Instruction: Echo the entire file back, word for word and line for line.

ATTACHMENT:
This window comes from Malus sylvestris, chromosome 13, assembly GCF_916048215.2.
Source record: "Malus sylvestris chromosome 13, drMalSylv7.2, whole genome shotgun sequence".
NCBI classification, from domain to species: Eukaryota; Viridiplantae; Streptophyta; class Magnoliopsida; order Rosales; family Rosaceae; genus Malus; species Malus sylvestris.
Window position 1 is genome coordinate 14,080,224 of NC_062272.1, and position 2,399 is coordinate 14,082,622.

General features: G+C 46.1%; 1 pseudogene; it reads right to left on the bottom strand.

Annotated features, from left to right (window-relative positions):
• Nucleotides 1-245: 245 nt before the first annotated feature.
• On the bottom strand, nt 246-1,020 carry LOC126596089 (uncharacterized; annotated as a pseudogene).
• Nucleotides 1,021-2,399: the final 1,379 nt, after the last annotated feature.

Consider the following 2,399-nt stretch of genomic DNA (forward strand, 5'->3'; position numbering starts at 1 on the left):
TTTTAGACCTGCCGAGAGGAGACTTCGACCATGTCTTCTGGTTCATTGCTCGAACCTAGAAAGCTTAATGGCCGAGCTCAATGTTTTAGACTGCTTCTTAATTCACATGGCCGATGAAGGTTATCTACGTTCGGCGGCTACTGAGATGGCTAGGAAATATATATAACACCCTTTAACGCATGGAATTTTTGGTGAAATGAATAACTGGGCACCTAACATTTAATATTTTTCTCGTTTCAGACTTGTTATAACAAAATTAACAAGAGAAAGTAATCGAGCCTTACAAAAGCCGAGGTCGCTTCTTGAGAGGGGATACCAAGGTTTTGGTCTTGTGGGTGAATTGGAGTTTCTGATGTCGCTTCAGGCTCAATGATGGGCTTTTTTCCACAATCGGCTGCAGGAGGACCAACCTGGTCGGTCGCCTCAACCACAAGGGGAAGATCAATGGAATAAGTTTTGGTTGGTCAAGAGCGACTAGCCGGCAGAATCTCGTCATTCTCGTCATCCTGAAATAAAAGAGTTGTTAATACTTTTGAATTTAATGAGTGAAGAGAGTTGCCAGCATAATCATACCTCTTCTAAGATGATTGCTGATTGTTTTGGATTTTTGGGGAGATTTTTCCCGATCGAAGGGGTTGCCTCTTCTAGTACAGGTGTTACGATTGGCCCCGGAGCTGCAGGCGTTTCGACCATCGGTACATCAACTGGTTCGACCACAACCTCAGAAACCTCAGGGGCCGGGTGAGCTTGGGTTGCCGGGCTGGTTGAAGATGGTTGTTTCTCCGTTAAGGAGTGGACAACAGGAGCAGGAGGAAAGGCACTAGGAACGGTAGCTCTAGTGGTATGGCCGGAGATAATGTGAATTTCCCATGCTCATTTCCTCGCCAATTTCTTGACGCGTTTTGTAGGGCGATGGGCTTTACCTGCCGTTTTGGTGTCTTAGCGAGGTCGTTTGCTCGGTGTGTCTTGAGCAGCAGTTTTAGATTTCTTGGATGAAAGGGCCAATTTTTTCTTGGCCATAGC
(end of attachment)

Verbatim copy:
This window comes from Malus sylvestris, chromosome 13, assembly GCF_916048215.2.
Source record: "Malus sylvestris chromosome 13, drMalSylv7.2, whole genome shotgun sequence".
NCBI classification, from domain to species: Eukaryota; Viridiplantae; Streptophyta; class Magnoliopsida; order Rosales; family Rosaceae; genus Malus; species Malus sylvestris.
Window position 1 is genome coordinate 14,080,224 of NC_062272.1, and position 2,399 is coordinate 14,082,622.

General features: G+C 46.1%; 1 pseudogene; it reads right to left on the bottom strand.

Annotated features, from left to right (window-relative positions):
• Nucleotides 1-245: 245 nt before the first annotated feature.
• On the bottom strand, nt 246-1,020 carry LOC126596089 (uncharacterized; annotated as a pseudogene).
• Nucleotides 1,021-2,399: the final 1,379 nt, after the last annotated feature.

Consider the following 2,399-nt stretch of genomic DNA (forward strand, 5'->3'; position numbering starts at 1 on the left):
TTTTAGACCTGCCGAGAGGAGACTTCGACCATGTCTTCTGGTTCATTGCTCGAACCTAGAAAGCTTAATGGCCGAGCTCAATGTTTTAGACTGCTTCTTAATTCACATGGCCGATGAAGGTTATCTACGTTCGGCGGCTACTGAGATGGCTAGGAAATATATATAACACCCTTTAACGCATGGAATTTTTGGTGAAATGAATAACTGGGCACCTAACATTTAATATTTTTCTCGTTTCAGACTTGTTATAACAAAATTAACAAGAGAAAGTAATCGAGCCTTACAAAAGCCGAGGTCGCTTCTTGAGAGGGGATACCAAGGTTTTGGTCTTGTGGGTGAATTGGAGTTTCTGATGTCGCTTCAGGCTCAATGATGGGCTTTTTTCCACAATCGGCTGCAGGAGGACCAACCTGGTCGGTCGCCTCAACCACAAGGGGAAGATCAATGGAATAAGTTTTGGTTGGTCAAGAGCGACTAGCCGGCAGAATCTCGTCATTCTCGTCATCCTGAAATAAAAGAGTTGTTAATACTTTTGAATTTAATGAGTGAAGAGAGTTGCCAGCATAATCATACCTCTTCTAAGATGATTGCTGATTGTTTTGGATTTTTGGGGAGATTTTTCCCGATCGAAGGGGTTGCCTCTTCTAGTACAGGTGTTACGATTGGCCCCGGAGCTGCAGGCGTTTCGACCATCGGTACATCAACTGGTTCGACCACAACCTCAGAAACCTCAGGGGCCGGGTGAGCTTGGGTTGCCGGGCTGGTTGAAGATGGTTGTTTCTCCGTTAAGGAGTGGACAACAGGAGCAGGAGGAAAGGCACTAGGAACGGTAGCTCTAGTGGTATGGCCGGAGATAATGTGAATTTCCCATGCTCATTTCCTCGCCAATTTCTTGACGCGTTTTGTAGGGCGATGGGCTTTACCTGCCGTTTTGGTGTCTTAGCGAGGTCGTTTGCTCGGTGTGTCTTGAGCAGCAGTTTTAGATTTCTTGGATGAAAGGGCCAATTTTTTCTTGGCCATAGC